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Google's DoubleClick and Microsoft's MSN were found to be offering up malicious ads.  (Source: Armorize)
Whoops, sorry guys... those ads were actually malware

Google's advertising subsidiary DoubleClick and Microsoft’s MSN ads service both have admitted to falling for a clever scheme by some nasty black hat hackers.  Malicious banner ads for both services were found to be trying to perform drive-by download exploitation and install malware on users' machines. 

As with many great (or terrible) episodes of computer crime, a key component was clever social engineering.  Hackers created a site called -- one letter away from, a major online advertising technology firm.  Apparently that was enough to get the ads through screeners at Microsoft and Google. 

Security firm Armorize appears to be the first to have noticed the attack.  Wayne Huang chief technology officer of Armorize details the unusual incident in a blog, writing:

Users visit websites that incorporate banner ads from DoubleClick or, the malicious javascript is served from (notice the three f's), starts a drive-by download process and if successful, HDD Plus and other malware are installed into the victim's machine, without having the need to trick the victim into doing anything or clicking on anything. Simply visiting the page infects the visitors. 

Known sites affected: Sites that incorporate DoubleClick or banners, including for example (using DoubleClick),, (using both), and We'd like to note here it's very possible that multiple exchanges, besides those listed here, have been serving the fake ADShufffle's ads.

For all its ingenuity, the attackers used pretty standard exploitation packages, including Neosploit and the Eleonore exploit kit.  Both kits are popular among black hat hackers, but also among security experts who purchase them to battle-test the security of corporate systems.

The latest attack used Javascript exploits to begin a download procedure, which was triggered when users visited a page that was serving the compromised banner ads.  The ad service would then request the code for the ad from the hackers' servers, initiating the attack.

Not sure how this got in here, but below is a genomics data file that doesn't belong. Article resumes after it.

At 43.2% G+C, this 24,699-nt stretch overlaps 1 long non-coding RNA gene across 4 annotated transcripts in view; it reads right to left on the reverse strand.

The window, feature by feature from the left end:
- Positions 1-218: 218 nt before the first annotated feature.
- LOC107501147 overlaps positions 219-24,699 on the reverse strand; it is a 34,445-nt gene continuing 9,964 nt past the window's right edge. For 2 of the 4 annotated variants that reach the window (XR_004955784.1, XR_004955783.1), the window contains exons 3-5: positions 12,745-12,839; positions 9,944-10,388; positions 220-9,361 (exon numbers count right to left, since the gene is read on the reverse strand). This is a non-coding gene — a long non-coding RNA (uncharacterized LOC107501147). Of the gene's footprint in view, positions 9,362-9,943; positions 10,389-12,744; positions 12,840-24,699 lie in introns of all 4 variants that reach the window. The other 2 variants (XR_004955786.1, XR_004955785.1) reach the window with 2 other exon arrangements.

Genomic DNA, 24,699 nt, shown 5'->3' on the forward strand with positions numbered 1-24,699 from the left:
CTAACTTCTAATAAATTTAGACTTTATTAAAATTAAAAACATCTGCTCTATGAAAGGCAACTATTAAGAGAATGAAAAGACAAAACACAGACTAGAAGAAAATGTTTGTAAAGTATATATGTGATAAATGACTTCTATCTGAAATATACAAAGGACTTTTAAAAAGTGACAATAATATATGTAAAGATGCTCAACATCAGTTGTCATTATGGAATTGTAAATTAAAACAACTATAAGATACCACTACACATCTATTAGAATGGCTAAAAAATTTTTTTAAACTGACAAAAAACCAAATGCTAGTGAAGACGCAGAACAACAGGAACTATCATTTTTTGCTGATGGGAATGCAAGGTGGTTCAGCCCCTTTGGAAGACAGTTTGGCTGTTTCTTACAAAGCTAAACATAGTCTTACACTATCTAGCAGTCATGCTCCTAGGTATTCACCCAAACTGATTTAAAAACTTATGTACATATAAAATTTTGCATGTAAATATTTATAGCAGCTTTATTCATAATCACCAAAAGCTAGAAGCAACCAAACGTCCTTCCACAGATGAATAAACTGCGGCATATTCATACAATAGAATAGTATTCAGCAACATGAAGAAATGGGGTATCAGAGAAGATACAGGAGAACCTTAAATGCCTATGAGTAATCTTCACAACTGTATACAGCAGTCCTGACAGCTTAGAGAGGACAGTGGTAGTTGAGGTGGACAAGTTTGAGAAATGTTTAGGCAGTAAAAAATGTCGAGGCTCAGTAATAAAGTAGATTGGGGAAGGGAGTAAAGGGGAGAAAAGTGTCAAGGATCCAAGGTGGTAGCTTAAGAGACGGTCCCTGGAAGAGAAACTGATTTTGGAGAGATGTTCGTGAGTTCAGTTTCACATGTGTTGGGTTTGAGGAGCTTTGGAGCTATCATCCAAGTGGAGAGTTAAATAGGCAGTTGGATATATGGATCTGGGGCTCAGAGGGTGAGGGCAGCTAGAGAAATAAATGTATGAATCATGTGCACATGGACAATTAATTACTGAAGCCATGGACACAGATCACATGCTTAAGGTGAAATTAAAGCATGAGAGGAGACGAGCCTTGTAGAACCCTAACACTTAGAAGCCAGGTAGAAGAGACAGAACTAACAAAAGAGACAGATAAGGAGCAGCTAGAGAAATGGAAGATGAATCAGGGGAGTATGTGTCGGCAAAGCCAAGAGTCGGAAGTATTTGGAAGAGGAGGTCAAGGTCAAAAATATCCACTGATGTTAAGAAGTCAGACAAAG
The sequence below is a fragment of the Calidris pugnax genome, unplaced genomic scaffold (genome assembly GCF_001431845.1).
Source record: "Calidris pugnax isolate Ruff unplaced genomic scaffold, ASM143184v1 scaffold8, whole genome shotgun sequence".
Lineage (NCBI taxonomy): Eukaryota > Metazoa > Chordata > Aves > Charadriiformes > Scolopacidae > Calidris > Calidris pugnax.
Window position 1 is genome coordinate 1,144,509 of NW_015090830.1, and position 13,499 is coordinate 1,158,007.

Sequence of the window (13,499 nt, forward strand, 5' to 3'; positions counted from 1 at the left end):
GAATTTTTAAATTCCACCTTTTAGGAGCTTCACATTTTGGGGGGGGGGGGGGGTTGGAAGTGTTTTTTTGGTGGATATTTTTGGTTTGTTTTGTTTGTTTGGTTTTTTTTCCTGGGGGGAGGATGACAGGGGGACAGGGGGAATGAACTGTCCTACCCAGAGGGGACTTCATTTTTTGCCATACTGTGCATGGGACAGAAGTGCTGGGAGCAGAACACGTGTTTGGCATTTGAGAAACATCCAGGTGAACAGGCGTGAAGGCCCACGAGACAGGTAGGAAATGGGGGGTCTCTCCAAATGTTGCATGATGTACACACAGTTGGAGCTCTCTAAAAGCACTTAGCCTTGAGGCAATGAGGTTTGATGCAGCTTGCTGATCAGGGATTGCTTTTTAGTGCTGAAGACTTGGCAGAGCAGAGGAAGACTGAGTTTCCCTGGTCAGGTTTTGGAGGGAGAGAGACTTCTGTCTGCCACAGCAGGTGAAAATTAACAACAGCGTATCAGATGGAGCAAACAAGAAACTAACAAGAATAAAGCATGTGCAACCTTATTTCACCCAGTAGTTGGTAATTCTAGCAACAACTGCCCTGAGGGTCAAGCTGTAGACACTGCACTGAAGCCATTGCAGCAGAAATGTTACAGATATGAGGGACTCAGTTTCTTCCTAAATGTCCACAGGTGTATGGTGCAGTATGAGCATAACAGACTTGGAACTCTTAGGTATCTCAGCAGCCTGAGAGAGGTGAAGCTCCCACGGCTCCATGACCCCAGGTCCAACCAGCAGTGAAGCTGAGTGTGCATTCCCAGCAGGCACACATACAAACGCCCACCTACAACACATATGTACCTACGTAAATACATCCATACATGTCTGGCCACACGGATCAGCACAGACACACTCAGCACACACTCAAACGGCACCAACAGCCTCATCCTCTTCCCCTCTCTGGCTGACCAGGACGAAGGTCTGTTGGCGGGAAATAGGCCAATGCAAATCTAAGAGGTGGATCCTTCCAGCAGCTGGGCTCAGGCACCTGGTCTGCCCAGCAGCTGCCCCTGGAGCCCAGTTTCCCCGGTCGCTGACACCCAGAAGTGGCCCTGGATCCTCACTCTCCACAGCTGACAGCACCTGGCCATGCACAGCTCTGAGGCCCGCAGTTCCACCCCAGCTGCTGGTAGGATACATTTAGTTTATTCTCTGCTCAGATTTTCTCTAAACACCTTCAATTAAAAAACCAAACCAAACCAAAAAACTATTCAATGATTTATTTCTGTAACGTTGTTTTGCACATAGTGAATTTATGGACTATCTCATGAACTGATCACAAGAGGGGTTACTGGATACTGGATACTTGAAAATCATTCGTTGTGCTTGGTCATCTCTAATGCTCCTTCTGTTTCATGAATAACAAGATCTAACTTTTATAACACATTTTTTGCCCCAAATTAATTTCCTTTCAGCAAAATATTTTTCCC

A Google spokesperson assured that the ads were only up for a very brief time and have since been terminated.  The company is now investigating the incident.  Microsoft did not release a statement, but likely is taking similar measures.

The incident is not Google's first brush with malware advertising.  Previously malicious hackers were found to be leveraging Google's AdWords service.  In that case, as well, the key to the criminals' success was using legitimate-looking links.

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RE: Meh
By stmok on 12/13/2010 7:30:40 PM , Rating: 2
Spivonious says (in that long thread)...

It only automatically installs something if you're dumb enough to turn off UAC or are running a 10 year-old OS. While it is surprising that this got through both Google's and MS's filters, it shouldn't have much of an impact on users.

Firstly, UAC does NOT help you if the malware does not use Administrator privileges. (And it turns out one can write malware to execute and run in Standard privileges, then chain it to a privilege escalation vulnerability in a Windows component; in order to side-step UAC.) ...All the user has to do, is be tricked into running an executable. This is exactly what this malware does! It puts the executables in the user's Temp folder. (Where you have read/write/execution access.)

Secondly, one of the security issues it exploits is 9 months old.
(It means it'll affect Windows 7 with IE8 if you don't keep your system up-to-date!)

Thirdly, malware like these are only effective on those who:

(1) Don't keep their systems updated.
(That includes third-party components like Java and Adobe Reader.)

(2) Don't know about Software Restriction Policy (SRP) or AppLocker .
(Which allows you to deny all executables except the ones in Windows , Program Files , or the files/folders you specify...Its unfortunate that its full capabilities aren't in all Windows versions as standard. Only in Professional/Business/Ultimate versions.)

(3) Are unfamiliar with social engineering.
(Tricks to get people to run crafted executables.)

"A politician stumbles over himself... Then they pick it out. They edit it. He runs the clip, and then he makes a funny face, and the whole audience has a Pavlovian response." -- Joe Scarborough on John Stewart over Jim Cramer
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